Unsworth, who will be assisted by fellow former Evertonians John Ebbrell and Francis Jeffers, is on board and even suggested they may look even higher.. ‘Totally agree,’ he says. ‘I played against Oldham in the Premier League. You look at Bournemouth, what Portsmouth did. You look at teams in National League and League Two and it’s unbelievable what success you can achieve when it’s done right and what can happen if its not done right.’ He pauses and shakes his head. 

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‘A club this size in the National League. I’m aware of the potential but it’s not going to happen overnight.’ 

Oldham boss John Sheridan left his position as manager after a 3-2 win against Eastleigh

Oldham boss John Sheridan left his position as manager after a 3-2 win against Eastleigh

The steps are already being taken. At a recent strategy meeting which included the board and soon-to-be-director and former Saatchi and Saatchi chief exec Kevin Roberts, the group was asked to come up with words which would describe what they wanted to be seen as, what the culture should be. 

‘Proper’ was one of the more popular suggestions. Proper is how they dealt with the departure of Unsworth’s predecessor, John Sheridan.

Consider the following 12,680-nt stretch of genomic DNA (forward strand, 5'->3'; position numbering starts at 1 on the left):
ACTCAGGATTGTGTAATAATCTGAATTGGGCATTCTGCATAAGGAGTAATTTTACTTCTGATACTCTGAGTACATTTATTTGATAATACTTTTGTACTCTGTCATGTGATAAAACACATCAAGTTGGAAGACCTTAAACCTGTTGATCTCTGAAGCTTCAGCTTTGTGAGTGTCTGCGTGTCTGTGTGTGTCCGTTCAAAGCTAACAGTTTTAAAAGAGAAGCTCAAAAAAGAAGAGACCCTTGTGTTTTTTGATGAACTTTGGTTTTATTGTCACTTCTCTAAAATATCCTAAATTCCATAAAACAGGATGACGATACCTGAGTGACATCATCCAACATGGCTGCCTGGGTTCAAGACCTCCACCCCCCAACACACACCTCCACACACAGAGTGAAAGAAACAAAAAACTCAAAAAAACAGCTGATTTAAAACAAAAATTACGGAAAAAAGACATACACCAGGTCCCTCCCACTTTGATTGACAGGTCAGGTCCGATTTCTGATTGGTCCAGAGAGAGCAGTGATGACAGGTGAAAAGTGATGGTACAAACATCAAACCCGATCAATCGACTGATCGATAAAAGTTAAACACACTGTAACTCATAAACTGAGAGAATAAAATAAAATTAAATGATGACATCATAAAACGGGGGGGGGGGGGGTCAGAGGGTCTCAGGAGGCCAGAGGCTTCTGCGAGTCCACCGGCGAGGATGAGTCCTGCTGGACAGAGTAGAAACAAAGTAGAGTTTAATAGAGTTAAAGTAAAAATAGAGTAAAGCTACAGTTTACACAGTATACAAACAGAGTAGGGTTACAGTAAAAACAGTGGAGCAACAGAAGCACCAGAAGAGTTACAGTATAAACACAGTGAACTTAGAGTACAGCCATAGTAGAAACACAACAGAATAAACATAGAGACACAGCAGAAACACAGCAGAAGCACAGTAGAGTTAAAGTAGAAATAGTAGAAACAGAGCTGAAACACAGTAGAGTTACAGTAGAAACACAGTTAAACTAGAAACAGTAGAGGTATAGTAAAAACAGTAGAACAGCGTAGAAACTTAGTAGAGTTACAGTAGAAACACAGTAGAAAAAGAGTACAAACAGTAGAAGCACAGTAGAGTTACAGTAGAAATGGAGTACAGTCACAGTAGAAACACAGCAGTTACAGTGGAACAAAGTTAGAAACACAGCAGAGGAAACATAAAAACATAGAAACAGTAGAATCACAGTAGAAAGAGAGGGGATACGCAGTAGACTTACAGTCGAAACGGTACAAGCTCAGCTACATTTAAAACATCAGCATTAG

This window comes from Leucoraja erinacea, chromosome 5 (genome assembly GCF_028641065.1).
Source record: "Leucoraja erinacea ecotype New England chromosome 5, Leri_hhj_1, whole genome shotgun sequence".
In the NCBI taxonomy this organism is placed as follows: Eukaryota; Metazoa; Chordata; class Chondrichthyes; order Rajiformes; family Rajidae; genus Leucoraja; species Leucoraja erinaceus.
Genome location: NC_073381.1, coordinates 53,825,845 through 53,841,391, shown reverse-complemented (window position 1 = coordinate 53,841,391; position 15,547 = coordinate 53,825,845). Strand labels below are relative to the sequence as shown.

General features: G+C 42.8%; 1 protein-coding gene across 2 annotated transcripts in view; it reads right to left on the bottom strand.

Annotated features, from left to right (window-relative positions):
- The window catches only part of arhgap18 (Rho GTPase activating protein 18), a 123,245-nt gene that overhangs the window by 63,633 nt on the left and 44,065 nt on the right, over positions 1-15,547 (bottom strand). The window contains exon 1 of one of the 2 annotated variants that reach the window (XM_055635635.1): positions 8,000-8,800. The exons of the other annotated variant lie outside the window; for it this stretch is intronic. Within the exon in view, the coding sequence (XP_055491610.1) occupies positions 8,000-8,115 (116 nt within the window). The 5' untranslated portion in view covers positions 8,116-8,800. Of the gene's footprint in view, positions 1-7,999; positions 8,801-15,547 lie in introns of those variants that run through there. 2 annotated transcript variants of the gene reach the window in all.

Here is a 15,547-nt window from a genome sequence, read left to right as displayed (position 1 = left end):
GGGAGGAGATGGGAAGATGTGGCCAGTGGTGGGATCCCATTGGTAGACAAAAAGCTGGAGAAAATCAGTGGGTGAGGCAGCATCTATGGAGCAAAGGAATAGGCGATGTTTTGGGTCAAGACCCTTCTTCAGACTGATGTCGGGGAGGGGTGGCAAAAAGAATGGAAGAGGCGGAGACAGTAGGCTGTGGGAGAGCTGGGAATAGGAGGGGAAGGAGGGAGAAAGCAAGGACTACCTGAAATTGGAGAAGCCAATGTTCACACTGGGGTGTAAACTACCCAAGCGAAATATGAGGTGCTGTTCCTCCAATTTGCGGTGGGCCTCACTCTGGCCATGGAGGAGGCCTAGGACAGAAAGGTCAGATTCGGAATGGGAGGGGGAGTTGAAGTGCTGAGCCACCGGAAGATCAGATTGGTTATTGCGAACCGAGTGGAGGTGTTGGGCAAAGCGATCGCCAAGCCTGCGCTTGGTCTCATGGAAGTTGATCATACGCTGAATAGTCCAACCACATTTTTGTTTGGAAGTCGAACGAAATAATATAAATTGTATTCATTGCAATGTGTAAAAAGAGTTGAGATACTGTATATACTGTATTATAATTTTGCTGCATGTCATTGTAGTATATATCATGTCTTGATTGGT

‘Shez’ as he was affectionately known, was in his sixth spell as manager and widely loved by its fanbase. He had come back for his latest rescue mission with the atmosphere toxic and tried in vain to keep the club in the league. 

Following the takeover he agreed to stay on but many of his signings have ended up on the injury table and form has been underwhelming. Fans who loved him may never have turned on him, but there was a fear that much more may see his legacy tarnished. A grown-up conversation was held and it was agreed that Sheridan would leave but would be given a final game after the announcement was made, a chance for fans to give him the send-off he deserved.

Unsworth has been tasked with rebuilding infrastructure to get them back to Football League

Unsworth has been tasked with rebuilding infrastructure to get them back to Football League

‘This feels right,’ Unsworth explains. ‘I know we’re in the National League but I was told if you work for good people you have a better chance of success. These are good people I know I’m working for. Frank and his wonderful family. I think he’s crazy but great crazy. He loves this town, this club. They are great people. You know straight away you’ll get on with them. Darren is outstanding as a CEO, the people he knows, the integrity he works with and obviously Joe has been a huge mentor of mine. You’ve got to manage up and down and we’ve got a real chance because we’ve got good people here.’ 

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In cricket we have Bazball, in football we have had Moneyball and others. So, final question, what does Rhinoball look like?

‘Rhinoball is a new concept!’ Unsworth says, smiling. ‘It would look like a team people fear, a team where if you’re playing them you know you’re going to have to be at your best to play. A bit of everything, a team that can physically match you, can outrun you, can play through the lines. A team where everyone knows their job defensively. A team where everyone buys in and a team players in the same division or the one above look at and think “there’s something special going on there and I want to be part of it”. Above all, a team that wins.’